Judge rules ban on same-sex marriages unconstitutional, so now what?

This is an archived article and the information in the article may be outdated. Please look at the time stamp on the story to see when it was last updated.

With news of a Pennsylvania judge ruling that a law banning same-sex marriages is unconstitutional, many wonder what is next?

“We will comply with the court order and begin accepting marriage license applications when the Dauphin County courthouse opens Wednesday morning at 8 a.m.” said Jean Marfizo King, Dauphin County’s Register of Wills and Clerk
of Orphans’ Court. “We will treat same-sex couples the same as we would any other.”

The marriage licenses in Pennsylvania have a three day waiting period before they are effective. “Couples will be applying for licenses that will be issued as early as Saturday, however, there is the possibility that a higher court or the U.S. Supreme Court could invalidate these licenses,” said Tom Gacki, a Solicitor with the Register of Wills. “Our understanding is that Tom Corbett intends to appeal.”

Governor Tom Corbett has 30 days to decide. “It’s a question of whether he requests and or gets an emergency stay,” said Gacki.

If an emergency stay is granted, marriage licenses would be automatically invalidated, at least until the stay is overturned.

If Governor Corbett does not request or get an emergency stay, licenses would be upheld until higher courts rule on the appeal.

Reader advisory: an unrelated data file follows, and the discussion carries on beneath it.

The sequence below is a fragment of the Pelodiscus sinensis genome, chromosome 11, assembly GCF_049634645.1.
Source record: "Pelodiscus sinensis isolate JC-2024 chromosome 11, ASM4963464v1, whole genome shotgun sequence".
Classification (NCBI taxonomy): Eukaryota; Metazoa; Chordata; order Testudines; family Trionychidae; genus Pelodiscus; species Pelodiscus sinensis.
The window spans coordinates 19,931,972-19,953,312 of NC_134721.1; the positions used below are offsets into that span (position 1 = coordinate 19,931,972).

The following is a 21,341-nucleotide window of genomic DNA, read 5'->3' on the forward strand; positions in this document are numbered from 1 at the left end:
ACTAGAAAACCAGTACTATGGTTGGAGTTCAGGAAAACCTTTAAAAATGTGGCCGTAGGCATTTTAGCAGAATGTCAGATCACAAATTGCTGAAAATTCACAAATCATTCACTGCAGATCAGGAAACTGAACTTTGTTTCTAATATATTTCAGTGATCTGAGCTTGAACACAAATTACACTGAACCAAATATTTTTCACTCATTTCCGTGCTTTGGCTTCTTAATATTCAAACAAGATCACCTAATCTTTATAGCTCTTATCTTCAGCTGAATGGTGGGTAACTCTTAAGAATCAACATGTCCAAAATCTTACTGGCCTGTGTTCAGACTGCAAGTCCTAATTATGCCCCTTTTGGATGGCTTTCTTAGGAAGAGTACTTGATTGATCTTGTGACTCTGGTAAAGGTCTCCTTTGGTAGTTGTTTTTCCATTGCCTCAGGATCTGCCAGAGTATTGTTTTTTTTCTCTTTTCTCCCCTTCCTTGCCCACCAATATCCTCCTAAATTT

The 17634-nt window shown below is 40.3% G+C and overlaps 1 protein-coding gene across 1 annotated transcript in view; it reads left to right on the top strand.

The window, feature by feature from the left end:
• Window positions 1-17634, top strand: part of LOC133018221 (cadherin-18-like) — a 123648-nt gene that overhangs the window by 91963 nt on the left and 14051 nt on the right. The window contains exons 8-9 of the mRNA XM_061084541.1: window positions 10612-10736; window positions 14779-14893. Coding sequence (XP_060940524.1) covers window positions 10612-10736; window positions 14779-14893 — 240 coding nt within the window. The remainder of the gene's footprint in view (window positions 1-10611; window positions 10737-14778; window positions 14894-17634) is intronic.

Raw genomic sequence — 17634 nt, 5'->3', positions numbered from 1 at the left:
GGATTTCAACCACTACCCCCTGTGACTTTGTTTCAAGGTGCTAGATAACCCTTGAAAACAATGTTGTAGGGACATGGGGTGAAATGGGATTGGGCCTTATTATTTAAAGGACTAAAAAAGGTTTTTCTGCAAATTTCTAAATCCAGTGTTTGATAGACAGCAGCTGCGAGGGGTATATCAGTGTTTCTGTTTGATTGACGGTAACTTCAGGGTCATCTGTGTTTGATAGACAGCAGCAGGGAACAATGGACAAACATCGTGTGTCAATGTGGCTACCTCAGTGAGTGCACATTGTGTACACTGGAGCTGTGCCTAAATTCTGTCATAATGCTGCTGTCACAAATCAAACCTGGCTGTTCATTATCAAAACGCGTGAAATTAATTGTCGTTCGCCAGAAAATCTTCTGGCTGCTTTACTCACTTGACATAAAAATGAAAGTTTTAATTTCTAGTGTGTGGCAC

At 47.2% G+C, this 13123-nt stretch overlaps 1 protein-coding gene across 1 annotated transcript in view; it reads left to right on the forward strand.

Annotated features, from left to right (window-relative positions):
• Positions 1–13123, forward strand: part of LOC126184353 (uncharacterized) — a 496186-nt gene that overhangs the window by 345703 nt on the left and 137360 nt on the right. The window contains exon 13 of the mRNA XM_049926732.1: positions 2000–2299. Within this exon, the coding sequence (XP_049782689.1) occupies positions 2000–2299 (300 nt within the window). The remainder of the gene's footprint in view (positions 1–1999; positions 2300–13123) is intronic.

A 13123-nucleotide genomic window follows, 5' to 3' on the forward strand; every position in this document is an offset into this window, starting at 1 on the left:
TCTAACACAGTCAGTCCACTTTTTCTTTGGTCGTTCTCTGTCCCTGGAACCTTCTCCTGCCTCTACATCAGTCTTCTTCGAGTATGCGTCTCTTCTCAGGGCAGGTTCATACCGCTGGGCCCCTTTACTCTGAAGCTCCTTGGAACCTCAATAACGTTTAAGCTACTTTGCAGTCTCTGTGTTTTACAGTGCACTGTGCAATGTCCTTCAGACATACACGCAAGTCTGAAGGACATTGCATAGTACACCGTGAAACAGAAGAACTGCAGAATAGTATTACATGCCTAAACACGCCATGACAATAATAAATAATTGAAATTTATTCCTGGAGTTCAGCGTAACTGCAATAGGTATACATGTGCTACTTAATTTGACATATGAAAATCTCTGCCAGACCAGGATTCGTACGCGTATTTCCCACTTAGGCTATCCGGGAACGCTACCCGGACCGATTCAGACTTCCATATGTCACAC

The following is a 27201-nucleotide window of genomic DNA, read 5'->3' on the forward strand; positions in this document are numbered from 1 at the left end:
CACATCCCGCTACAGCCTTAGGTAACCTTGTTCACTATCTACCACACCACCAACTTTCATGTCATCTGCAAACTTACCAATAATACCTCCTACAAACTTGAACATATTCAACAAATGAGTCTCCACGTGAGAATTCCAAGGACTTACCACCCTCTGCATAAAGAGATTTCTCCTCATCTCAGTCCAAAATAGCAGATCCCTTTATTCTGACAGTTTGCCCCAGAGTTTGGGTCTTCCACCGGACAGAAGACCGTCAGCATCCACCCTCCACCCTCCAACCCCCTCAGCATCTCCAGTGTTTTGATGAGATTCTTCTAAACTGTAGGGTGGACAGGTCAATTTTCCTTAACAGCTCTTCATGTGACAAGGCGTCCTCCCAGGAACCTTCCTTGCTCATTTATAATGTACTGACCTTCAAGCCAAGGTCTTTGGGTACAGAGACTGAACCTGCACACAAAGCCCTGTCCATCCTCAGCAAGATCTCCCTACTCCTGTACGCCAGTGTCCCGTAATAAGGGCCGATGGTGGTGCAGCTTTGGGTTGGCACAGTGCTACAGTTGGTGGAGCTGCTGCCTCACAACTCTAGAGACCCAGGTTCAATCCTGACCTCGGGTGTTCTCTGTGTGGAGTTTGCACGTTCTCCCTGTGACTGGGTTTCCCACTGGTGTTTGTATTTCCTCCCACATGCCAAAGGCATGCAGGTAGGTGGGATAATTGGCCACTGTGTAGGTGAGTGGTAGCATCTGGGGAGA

For Jefferson and his boyfriend of eight years the decision means they can finally get married.

“We just got off the plane from Paris last night, and so this is my welcome home gift, it’s good to be home,” said Jefferson Rougeau of Harrisburg.

“I was carrying around a ring for ten days in Paris and I couldn’t find the right time. This seemed like the right time, because now I can really get married instead of just say do you want to get married,” said Rougeau.

He prooposed to his boyfriend on the steps of the State Capitol during a rally in support of same-sex marriage. Stephen said yes. “We had always said that we would never even consider it until it was legal in Pennsylvania,” said Stephen Creps of Harrisburg.

The couple plans to get their marriage license first-thing Wednesday morning and then plan a destination wedding.

Rougeau said he can’t imagine Governor Tom Corbett appealing the decision. “This is no longer a political issue this is our human rights. Really? Are you really going to go against human rights?”